Board Q&A

At the 2009 Summit the Board held its first public Q&A with our members.  We’d always been available individually to answer questions.  There’s a benefit to getting us all in one room and asking the really hard questions to watch us squirm.  We learn what questions we don’t have good answers for.  We get to see how many people in the crowd look interested in the various questions and answers.

I don’t recall the genesis of how this came about.  I’m fairly certain there was some community pressure though.

Board Votes

Until last November, the Board only reported the vote totals and not how individual Board members voted.  That was one of the topics at a great lunch I had with Tim Mitchell and Kendal van Dyke at the Summit.  That was also the topic of the first question asked at the Board Q&A by Kendal.  Kendal expressed his opposition to to anonymous votes clearly and passionately and without trying to paint anyone into a corner.  Less than 24 hours later the PASS Board voted to make individual votes public unless the topic was under NDA.  That’s another area where the Board decided to change based on feedback from our members.

Summit Location

While this isn’t actually a governance issue it is one of the more public decisions we make that has taken some public criticism.  There is a significant portion of our members that want the Summit near them.  There is a significant portion of our members that like the Summit in Seattle.  There is a significant portion of our members that think it should move around the country.  I was one that felt strongly that there were significant, tangible benefits to our attendees to being in Seattle every year.  I’m also one that has been swayed by some very compelling arguments that we need to have at least one outside Seattle and then revisit the decision.  I can’t tell you how the Board will vote but I know the opinion of our members weighs heavily on the decision.

Elections

And that brings us to the grand-daddy of all governance issues.  My thesis for this blog post is that the PASS Board has implemented policy changes in response to member feedback.  It isn’t to defend or criticize our election process.  It’s just to say that is has been under going continuous change since I’ve been on the Board. 

I ran for the Board in the fall of 2005.  I don’t know much about what happened before then.  I was actively volunteering for PASS for four years prior to that as a chapter leader and on the program committee.  I don’t recall any complaints about elections but that doesn’t mean they didn’t occur.  The questions from the Nominating Committee (NomCom) were trivial and the selection process rudimentary (For example, “Tell us about your accomplishments”).  I don’t even remember who I ran against or how many other people ran.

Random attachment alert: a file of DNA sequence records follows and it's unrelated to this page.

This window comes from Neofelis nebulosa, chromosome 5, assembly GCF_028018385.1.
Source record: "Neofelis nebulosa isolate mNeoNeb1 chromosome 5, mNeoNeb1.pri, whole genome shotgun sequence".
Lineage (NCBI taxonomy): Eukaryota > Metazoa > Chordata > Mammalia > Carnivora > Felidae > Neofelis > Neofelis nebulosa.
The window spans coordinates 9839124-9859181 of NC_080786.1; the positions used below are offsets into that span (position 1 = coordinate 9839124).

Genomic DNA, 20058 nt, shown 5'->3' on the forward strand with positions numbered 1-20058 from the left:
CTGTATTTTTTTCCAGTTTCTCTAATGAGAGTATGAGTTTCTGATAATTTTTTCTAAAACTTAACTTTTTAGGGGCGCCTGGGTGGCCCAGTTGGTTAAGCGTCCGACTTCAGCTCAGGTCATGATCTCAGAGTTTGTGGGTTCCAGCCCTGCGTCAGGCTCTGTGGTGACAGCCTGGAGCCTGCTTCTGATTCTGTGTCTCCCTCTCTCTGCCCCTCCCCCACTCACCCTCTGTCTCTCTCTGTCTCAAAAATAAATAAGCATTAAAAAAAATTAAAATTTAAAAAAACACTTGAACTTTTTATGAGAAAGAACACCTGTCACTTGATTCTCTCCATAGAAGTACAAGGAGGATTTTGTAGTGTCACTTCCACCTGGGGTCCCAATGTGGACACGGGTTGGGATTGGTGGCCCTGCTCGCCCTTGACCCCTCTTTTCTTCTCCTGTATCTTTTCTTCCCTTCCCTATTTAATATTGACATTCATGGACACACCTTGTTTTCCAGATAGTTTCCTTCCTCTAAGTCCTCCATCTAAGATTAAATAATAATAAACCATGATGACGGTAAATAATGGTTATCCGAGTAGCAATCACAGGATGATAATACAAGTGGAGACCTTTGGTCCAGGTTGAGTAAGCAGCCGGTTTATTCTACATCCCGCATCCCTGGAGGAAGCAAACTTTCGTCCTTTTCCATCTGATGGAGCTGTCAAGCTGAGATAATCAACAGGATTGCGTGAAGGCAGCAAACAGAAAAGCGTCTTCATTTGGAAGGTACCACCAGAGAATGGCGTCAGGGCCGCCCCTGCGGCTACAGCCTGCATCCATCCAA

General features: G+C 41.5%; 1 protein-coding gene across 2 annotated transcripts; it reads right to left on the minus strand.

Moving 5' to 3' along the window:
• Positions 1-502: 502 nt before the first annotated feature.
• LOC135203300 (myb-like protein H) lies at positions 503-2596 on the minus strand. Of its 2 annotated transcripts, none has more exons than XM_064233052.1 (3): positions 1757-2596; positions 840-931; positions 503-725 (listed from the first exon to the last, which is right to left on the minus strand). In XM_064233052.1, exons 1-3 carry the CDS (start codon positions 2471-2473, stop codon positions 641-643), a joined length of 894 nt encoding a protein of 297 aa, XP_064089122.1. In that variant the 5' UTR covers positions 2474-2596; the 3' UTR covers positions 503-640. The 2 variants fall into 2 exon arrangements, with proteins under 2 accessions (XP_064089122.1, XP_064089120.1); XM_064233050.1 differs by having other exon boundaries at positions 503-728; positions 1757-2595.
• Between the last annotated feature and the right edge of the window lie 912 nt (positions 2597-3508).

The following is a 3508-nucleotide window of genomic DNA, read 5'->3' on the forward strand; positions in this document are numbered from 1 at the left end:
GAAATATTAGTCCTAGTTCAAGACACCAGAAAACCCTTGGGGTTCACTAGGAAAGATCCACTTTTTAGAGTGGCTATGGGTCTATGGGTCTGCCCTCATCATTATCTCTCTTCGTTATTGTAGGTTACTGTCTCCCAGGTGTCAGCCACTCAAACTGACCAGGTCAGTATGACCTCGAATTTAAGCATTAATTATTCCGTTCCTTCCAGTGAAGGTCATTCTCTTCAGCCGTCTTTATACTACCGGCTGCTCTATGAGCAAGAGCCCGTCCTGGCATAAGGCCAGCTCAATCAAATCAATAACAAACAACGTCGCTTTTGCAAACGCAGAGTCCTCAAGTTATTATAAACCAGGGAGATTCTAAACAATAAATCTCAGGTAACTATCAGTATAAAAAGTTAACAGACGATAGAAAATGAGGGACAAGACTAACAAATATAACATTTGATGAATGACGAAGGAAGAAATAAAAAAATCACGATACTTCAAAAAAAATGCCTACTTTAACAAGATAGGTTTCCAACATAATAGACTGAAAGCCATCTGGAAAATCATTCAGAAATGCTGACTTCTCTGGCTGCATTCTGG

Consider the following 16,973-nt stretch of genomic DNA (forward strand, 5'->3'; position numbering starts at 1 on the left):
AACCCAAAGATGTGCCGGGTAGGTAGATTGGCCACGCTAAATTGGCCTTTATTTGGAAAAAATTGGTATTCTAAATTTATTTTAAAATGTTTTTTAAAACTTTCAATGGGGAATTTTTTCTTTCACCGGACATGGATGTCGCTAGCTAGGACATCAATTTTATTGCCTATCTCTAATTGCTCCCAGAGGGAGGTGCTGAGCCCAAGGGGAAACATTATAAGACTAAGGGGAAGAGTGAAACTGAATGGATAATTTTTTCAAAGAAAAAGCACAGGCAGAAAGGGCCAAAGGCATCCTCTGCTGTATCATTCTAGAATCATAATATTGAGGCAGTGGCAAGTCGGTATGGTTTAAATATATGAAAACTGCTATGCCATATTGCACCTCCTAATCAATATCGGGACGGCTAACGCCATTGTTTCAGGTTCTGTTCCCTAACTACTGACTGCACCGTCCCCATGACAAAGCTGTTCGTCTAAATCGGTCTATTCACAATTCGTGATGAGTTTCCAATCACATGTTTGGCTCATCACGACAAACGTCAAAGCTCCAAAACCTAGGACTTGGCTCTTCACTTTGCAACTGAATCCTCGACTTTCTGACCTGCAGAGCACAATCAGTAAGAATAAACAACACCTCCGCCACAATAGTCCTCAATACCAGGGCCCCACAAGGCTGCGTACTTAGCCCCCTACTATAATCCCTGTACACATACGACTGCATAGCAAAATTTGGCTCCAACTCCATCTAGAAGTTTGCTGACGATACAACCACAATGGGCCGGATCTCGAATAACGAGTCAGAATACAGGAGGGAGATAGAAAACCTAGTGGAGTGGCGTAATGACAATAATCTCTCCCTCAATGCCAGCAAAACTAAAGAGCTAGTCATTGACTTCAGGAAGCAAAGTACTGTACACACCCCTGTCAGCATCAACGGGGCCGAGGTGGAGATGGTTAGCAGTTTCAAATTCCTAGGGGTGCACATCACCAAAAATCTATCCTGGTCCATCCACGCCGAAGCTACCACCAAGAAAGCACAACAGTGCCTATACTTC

I ran for the VP of Marketing in the fall of 2007.  I don’t recall any significant changes the Board made in the election process for that election.  I think a lot of the changes in 2007 came from us asking the management company to work on the election process.  I was expecting a similar set of puff ball questions from my previous election.  Boy, was I in for a shock.  The NomCom had found a much better set of questions and really made the interview portion difficult.  The questions were much more behavioral in nature.  I’d already written about my vision for PASS and my goals.  They wanted to know how I handled adversity, how I handled criticism, how I handled conflict, how I handled troublesome volunteers, how I motivated people and how I responded to motivation. And many, many other things.

They grilled me for over an hour.  I’ve done a fair bit of technical sales in my time.  I feel I speak well under pressure addressing pointed questions.  This interview intentionally put me under pressure.  In addition to wanting to know about my interpersonal skills, my work experience, my volunteer experience and my supervisory experience they wanted to see how I’d do under pressure.  They wanted to see who would respond under pressure and who wouldn’t.  It was a bit of a shock.

That was the first big change I remember in the election process.  I know there were other improvements around the process but none of them stick in my mind quite like the unexpected hour-long grilling.

The next big change I remember was after the 2009 elections.  Andy Warren was unhappy with the election process and wanted to make some changes.  He worked with Hannes at HQ and they came up with a better set of processes.  I think Andy moved PASS in the right direction.  Nonetheless, after the 2010 election even more people were very publicly clamoring for changes to our election process. 

In August of 2010 we had a choice to make.  There were numerous bloggers criticizing the Board and our upcoming election.  The easy change would be to announce that we were changing the process in a way that would satisfy our critics.  I believe that a knee-jerk response to criticism is seldom correct.

Instead the Board spent August and September and October and November listening to the community.  I visited two SQLSaturdays and asked questions of everyone I could.  I attended chapter meetings and asked questions of as many people as they’d let me.  At Summit I made it a point to introduce myself to strangers and ask them about the election.  At every breakfast I’d sit down at a table full of strangers and ask about the election.  I’m happy to say that I left most tables arguing about the election.  Most days I managed to get 2 or 3 breakfasts in.